Sometimes I wonder if I should give up coffee.
My cravings were alleviated, but my enthusiasm for Greenland was limited by the prospect of four days camped here with no running water and no showers. I decided to see if there was space in the hostel which owned the campsite. There was, and they said they had been mistaken in letting me use the campsite because in fact it was not yet ready for use. So I packed up my camping things and headed indoors, found a kitchen, brewed lots of coffee, and felt my enthusiasm renewed.
Once I’d recovered from my caffeine deprivation, I was in a position to appreciate just how incredible Greenland is. I went for a walk up Blomsterdalen, a valley running from the fjord up into the hills and mountains of Ammassalik Island. A few locals were out for picnics at the town end of the valley but further up there was no-one. I passed the cemetery, as bleak and haunting as all Greenlandic cemeteries are, and followed a river up to a series of frozen lakes.
On my way back into town I decided to head up into the hills. Hiking here was a dream – no trails, no people, just pure wilderness. I climbed up to a ridge and looked down over the fjord. A ribbon of clouds drifted past the bleak mountains across the water, and icebergs drifted down the fjord.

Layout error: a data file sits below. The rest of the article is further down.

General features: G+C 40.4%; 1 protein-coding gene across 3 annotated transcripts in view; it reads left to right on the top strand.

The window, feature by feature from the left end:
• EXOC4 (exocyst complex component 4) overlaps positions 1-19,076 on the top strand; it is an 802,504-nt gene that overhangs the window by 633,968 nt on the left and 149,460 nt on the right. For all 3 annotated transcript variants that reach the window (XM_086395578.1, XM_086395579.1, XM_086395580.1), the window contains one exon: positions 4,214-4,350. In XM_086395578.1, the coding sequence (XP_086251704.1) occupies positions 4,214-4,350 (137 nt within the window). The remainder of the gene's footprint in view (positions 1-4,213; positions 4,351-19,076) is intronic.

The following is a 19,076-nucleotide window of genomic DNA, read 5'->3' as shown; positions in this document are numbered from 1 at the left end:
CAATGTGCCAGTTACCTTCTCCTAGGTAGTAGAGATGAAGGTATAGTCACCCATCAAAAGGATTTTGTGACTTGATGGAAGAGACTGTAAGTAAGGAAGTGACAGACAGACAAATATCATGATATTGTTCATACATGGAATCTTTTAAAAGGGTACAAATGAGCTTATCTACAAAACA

The next day when I got up at 7am, the village was covered in a bright white fog. I was imagining that I might be forced to have a very boring day not doing much, but quite suddenly the fog disappeared, and I decided to go on a boat trip with six other people who were staying at the hostel.
The plan was to circumnavigate Ammassalik island. This 70 mile trip would take us to a couple of the remote settlements in the district as well, and hopefully down Sermilik Fjord. This bit depended on the ice having broken up enough for our little boat to get through. Ably piloted by our boatman, Tobias, we set off.
It was still a bit cloudy as we sailed away from Tasiilaq. Our little motor boat was pretty fast and as soon as Tobias put the power down we all had to huddle down to avoid some serious wind chill. We headed anticlockwise, and once we were in the open seas we passed some huge icebergs.
The sun was beginning to come out. We sailed for a couple of hours, stopping on an island with some ancient Inuit ruins before we reached the village of Tiniteqilaaq. I’d thought the scenery up until now had been pretty amazing but here it blew my mind. We docked in the village, climbed a small hill and suddenly had the unbelievable Sermilik Fjord in front of us.
I’d bought a small map of Ammassalik Island for the staggering price of 17 pounds, and I was determined to use it. My target this day was to climb Sømandsfjeldet, a vicious-looking mountain behind town. It was only 800m high but the word was it was no easy climb.